The Lent 2021 edition of the Daily Prayer Project prayerbook is now available, covering February 17–April 3. (I serve as curator.) The stunning cover image is Prayers of the People I by Meena Matocha, who works in charcoal, ashes, acrylic, and wax. You can purchase the booklet in either digital or physical format.
In the opening letter, Project Director Joel Littlepage writes, “Lent is a season that disturbs many people. Maybe that includes you. Among Protestant Christian communities that I have been a part of over the years, Lent can either be seen as a ‘graceless,’ ‘harsh,’ ‘legalistic’ part of the Christian year or, on the other hand, trivialized into a time to ‘pick something to give up,’ like a seasonal spiritual diet plan. Both these characterizations miss the mark.” He goes on to describe the bidirectionality of the Lenten journey: downward, as we are crucified with Christ, and upward, toward the victory of resurrection and new life. “It is a season to sense again the path of the Christian life.”
NEW CHILDREN’S BOOK: Pippy the Piano and the Very Big Wave by Roger W. Lowther, illustrated by Sarah Dusek: My friend Roger Lowther [previously], director of Community Arts Tokyo and host of the Art Life Faith podcast, has written his first children’s book, which released in December. It’s inspired by the story of a church in Kamaishi, who after the 2011 tsunami found their beloved piano upside down and covered in mud and debris but, rather than discard it, decided to spend enormous amounts of time and money to restore it—a picture of God’s love for his precious creation, and the lengths he went to to demonstrate that love. Hollywood and Broadway actor Sean Davis reads the book in the video below. [Available on Amazon]
EXHIBITION: The Cobblestone Gospel by Trygve Skogrand, Vår Frue Kirke (Our Lady Church), Trondheim, Norway, July 2020–April 2021: “An exhibition of collages of historic low-church art merged with photographs of our own contemporary surroundings. The essence of the works is the meeting. Between painting and photography, the mystical and the mundane, and how the meeting makes both worlds renewed and re-visibled.” The original advertising says the exhibition is open Mondays through Saturdays from 12 to 3 p.m., but I’m not sure whether COVID has changed that; you can contact the church here.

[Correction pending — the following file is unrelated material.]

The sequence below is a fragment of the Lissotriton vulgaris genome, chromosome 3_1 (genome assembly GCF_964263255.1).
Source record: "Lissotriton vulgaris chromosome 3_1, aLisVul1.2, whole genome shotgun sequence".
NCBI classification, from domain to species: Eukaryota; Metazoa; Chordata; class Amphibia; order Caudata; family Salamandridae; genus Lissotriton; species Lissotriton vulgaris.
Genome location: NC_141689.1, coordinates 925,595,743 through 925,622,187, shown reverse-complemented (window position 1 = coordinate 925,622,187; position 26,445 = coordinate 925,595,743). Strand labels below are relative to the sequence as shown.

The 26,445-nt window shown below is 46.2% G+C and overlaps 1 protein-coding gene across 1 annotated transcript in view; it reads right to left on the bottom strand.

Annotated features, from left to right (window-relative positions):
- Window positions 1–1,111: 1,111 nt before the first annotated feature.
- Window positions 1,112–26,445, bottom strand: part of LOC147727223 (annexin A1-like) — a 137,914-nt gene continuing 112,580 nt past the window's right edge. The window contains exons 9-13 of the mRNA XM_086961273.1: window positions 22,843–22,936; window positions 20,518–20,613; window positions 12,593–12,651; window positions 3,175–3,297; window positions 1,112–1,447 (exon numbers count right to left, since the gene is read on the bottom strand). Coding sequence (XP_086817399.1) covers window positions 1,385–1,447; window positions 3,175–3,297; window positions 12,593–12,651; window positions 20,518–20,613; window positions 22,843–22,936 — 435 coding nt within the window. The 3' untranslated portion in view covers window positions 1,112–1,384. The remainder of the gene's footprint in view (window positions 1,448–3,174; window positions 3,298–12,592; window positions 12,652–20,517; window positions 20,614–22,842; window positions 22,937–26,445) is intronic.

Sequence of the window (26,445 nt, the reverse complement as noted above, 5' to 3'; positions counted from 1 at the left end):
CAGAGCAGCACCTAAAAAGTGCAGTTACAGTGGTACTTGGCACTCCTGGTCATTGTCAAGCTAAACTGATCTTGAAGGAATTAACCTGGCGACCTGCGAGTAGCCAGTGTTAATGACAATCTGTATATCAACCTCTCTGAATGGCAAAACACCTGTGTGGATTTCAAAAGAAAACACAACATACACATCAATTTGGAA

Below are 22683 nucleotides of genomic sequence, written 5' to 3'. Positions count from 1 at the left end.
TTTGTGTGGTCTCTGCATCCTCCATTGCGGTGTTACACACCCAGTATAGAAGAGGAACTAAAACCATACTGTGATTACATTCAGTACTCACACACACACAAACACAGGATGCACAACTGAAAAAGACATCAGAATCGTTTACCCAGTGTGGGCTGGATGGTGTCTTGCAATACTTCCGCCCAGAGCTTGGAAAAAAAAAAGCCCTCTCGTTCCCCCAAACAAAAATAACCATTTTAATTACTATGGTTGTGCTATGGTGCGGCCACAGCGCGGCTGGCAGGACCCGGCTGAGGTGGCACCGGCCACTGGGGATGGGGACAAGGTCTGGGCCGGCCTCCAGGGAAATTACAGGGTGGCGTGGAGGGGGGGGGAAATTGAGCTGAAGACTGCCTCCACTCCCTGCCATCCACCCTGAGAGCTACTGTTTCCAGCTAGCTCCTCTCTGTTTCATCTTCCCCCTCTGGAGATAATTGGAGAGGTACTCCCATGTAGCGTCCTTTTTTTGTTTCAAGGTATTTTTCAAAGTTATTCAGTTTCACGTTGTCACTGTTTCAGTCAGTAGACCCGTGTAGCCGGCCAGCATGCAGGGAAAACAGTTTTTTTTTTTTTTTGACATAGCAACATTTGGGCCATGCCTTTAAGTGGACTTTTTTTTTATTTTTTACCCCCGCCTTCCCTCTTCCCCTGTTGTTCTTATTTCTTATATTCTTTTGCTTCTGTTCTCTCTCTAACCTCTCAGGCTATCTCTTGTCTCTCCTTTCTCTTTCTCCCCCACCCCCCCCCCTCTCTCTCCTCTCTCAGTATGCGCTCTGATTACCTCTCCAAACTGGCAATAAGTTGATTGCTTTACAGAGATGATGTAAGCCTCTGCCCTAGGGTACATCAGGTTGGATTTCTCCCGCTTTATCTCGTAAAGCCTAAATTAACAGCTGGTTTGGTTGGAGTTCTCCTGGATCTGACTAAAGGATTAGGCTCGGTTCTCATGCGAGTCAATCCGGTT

When I was a child, I went to a Christmas party at our local church. At the end of the party, every child got a small bag of gifts to take home. In the bag: a pack of raisins, a small orange, some sweets – and a prayer card showing Jesus in paradise. Oh, how beautiful I thought the small prayer card was! Jesus and butterflies and a sunset and flowers AND a golden glittery border. A wonder of loveliness and holiness!
Move on twenty years. I was 30, had started working as an artist, and found the bible card again. I had changed, and the card too. Instead of seeing loveliness, I found the card rather sad. It looked to me as if Jesus was imprisoned in a dusty and suffocating make-believe paradise.
Then it struck me: What if I remove the paradise?
I have now been working with the merging of high and low historical Christian art with our contemporary surroundings for twenty years. For me, this process not only binds together what nowadays normally is shown as sundered but also re-actualizes the classical art and infuses the everyday, modern surroundings with holiness.
MUSIC VIDEO: “Fear Thou Not” by Josh Garrels: This beautiful new setting of Isaiah 41:10 by Josh Garrels appears on Garrels’s 2020 album Peace to All Who Enter Here [previously]. “Fear thou not; for I am with thee: be not dismayed; for I am thy God: I will strengthen thee; yea, I will help thee; [and] I will uphold [you] with the right hand of my righteousness” (KJV).
SHORT FILM: A Colorized Snowball Fight from 1896 Shows Not Much Has Changed in the Art of Winter Warfare: This is pure joy! “A short clip, originally captured by Louis Lumière in 1896, documents a rowdy snowball fight [bataille de boules de neige] on the streets of Lyon, France. Thanks to Saint-Petersburg, Russia-based Dmitriy Badin, who used a combination of the open-source software DeOldify and his own specially designed algorithms to upscale and colorize the historic footage, the video of the winter pastime is incredibly clear, revealing facial features and details on garments.”